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FEATURE: We meet the incredible Emily Wurramara and Alice Skye, nominees for the 2018 National Indigenous Music Awards

Writing by Molly Mckew // The National Indigenous Music Awards are this week – and to celebrate we were lucky enough to chat to two boss Indigenous women who are up for an award. We talk the importance of celebrating Indigenous Australian artists, issues facing Indigenous women in the music biz, and get some tips on who we should be listening to this year. And make sure to check out the NIMA playlist to hear some the best Indigenous music talent around!

Writing by Molly Mckew

Molly: So nice to meet you both! Where do you guys call home?

Alice: I’m from a town called Horsham in Western Victoria. I live in Melbourne now but I still think of the country as my home – particularly our farm along the Grampians.

Emily: I live in Brisbane atm but home to me is Bickerton Island or Groote Eylandt.

Molly: What does NIMA mean for you – how important is it that Indigenous music is celebrated with these awards and this ceremony?

Alice: It means a lot to me to be nominated alongside artists that I respect and admire so much. I’m looking forward to being at the awards surrounded by so much black talent!

Emily: It’s incredible to the see the diversity of mob in genres. It’s inspiring to be surrounded by talented beautiful human beings who have been shining. To be able to have a platform where we can celebrate our indigenous artists is incredible. We are a sacred culture and our people have been through so much trauma and pain – to be able to be acknowledged in a space where we can celebrate being black artists TOGETHER and our messages recognised is historical and is so special.

Molly: Many have called out Australian producers and music makers for sidelining Indigenous acts and not promoting Indigenous music. Do you find there are particular challenges being an Indigenous woman in the Australian music scene?

Alice: This is a pretty big question. Absolutely there are challenges in being a First Nations women in the industry, it’s a challenge within day-to-day so existing in an industry where you are sort of categorised or judged very quickly, it can be really difficult. But I find so much strength and support from other women within our community – like Emily – I don’t know what i’d do without them!

Emily: Most certainly there’s always challenges being an indigenous WOMAN in this industry. We are such a minority and we’re automatically stereotyped and judged, there’s always politics and opinions, we’re Black artists with something to say. Just like Alice said we all have each other’s backs and stand together because we make up such a small percentage of this industry, I don’t know what I’d do without their advice, love and support.

Molly: Can you tell me a bit about what inspires your lyrics and the kinds of ideas that drive your songwriting?

Alice: Anything and everything! Songwriting is a way for me to process what’s going on around me so it’s a very constant and time specific thing for me. It’s either something on my mind in that moment or maybe it’s something that happened a long time ago that I’m still working through.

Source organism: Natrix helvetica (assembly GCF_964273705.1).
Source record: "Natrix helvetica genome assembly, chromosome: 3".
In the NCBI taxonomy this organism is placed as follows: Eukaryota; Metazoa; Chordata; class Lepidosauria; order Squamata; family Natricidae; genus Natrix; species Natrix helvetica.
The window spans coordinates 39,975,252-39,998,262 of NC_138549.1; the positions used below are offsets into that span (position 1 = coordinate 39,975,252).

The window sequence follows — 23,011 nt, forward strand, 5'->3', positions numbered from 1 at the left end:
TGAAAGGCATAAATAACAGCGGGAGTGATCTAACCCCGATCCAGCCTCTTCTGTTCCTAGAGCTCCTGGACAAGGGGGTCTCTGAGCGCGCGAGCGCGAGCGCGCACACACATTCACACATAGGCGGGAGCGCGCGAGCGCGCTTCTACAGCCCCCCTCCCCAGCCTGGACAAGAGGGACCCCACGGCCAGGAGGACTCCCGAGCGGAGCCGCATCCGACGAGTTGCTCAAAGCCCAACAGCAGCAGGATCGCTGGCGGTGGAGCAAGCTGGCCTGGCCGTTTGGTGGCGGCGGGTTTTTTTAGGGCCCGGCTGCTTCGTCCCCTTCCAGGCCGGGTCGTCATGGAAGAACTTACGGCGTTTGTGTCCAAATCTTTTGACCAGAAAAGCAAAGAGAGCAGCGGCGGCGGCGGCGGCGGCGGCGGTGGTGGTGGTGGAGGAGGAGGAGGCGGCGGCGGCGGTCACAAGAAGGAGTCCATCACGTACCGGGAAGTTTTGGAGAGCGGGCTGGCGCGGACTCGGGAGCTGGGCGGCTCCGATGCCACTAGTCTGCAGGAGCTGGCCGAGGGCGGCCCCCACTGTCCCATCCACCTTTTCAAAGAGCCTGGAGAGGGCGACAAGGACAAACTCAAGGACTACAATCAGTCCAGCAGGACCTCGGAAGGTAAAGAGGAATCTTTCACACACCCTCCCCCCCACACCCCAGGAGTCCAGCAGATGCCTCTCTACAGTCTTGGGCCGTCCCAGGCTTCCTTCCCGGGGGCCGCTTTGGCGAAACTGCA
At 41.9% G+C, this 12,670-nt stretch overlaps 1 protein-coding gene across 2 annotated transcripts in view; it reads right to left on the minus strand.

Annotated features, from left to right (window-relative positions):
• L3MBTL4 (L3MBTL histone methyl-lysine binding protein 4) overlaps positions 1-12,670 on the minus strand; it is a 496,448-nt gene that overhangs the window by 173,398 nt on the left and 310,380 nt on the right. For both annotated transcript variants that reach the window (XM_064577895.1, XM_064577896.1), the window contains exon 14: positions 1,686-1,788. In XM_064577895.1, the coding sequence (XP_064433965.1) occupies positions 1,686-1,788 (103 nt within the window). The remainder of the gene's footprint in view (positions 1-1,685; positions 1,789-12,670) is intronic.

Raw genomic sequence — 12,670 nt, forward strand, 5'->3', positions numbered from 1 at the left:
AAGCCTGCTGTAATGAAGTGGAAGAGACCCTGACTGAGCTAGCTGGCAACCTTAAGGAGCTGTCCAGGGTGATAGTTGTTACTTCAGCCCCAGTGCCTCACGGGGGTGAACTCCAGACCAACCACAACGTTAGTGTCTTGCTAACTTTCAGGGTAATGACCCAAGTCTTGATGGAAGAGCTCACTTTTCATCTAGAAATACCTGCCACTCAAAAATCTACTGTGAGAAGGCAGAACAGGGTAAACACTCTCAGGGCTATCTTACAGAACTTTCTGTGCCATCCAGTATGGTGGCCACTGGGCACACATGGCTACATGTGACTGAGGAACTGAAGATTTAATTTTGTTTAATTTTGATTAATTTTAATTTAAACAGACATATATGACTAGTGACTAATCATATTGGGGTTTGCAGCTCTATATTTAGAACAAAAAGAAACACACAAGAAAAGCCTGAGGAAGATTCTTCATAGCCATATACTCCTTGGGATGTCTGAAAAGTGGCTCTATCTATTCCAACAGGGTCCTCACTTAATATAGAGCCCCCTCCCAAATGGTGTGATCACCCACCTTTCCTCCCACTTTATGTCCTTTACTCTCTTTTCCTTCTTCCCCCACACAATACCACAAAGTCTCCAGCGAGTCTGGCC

Emily: Literally anything, I could be sitting there and a melody pops in my head. I have no real process when it comes to songwriting, just one rule: to speak what I feel. I always have a recorder with me in case I’m feeling the need to sing my emotions out.

Molly: Who were your idols growing up? And have Indigenous role models and mentors been important in your own growth as a musician?

Alice: I started playing piano quite young so I grew up obsessed with singers that played piano. Artists like Missy Higgins and Regina Spektor and Nina Simone were everything to me.

There are so many role models that exist within our community that have been important in my growth as a musician, but also just as a person. I’d never be able to narrow it down because there are so many! Touring with Emily recently, even though we’re the same age, she’s teaches and inspires me so much. Playing shows with Benny Walker, he always manages to drop some knowledge maybe without even realising it. It’s really empowering speaking to other artists that have lived a similar experience to you growing up Indigenous in Australia – it’s changed a lot of things for me.

Emily: I was exposed to a range of music growing up from Alan Jackson to Tupac to Lauren Hill to Creedence Clearwater- it’s all just Moulder – my thanks goes out to all my family haha. I am so inspired by the likes of Alice Skye who I just recently finished an incredible tour with! Thelma Plum, Leah Flannigan, Shellie Morris, Dhapanbal Yunupingu, Ripple Effect (which are Arnhem lands FIRST all girl band) Aunty Ruby Hunter, Gail Page … I could go on, it’s incredible the diversity of genres as well.

Molly: Finally, which artists should we be listening to in 2018?

Alice: Emily Wurramara (obviously), I’m loving Ecca Vandal and even though they only have one track out right now I’m excited for what Kalyani & Isha are going to put out.

Emily: Alice Skye hehe of course!!! I’m loviinngggg Ibeya at the moment they are incredible!


You can listen to Alice Skye here and follow her on Facebook here

Emily Wurramara’s tunes can be found here and you can follow her on Facebook here


The National Indigenous Music Awards take place this Saturday the 11th August at the Darwin Amphitheatre, in association with Darwin Festival. You can read about some of the other incredible nominees for the awards here – 

And check out the NIMA playlist!

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Molly Mckew

Molly Mckew is a writer and musician from Melbourne. In 2019 she completed a history PhD on the countercultures of the 1960s and 1970s in Melbourne and she has been published in Overland, The Conversation, and Archer magazines.

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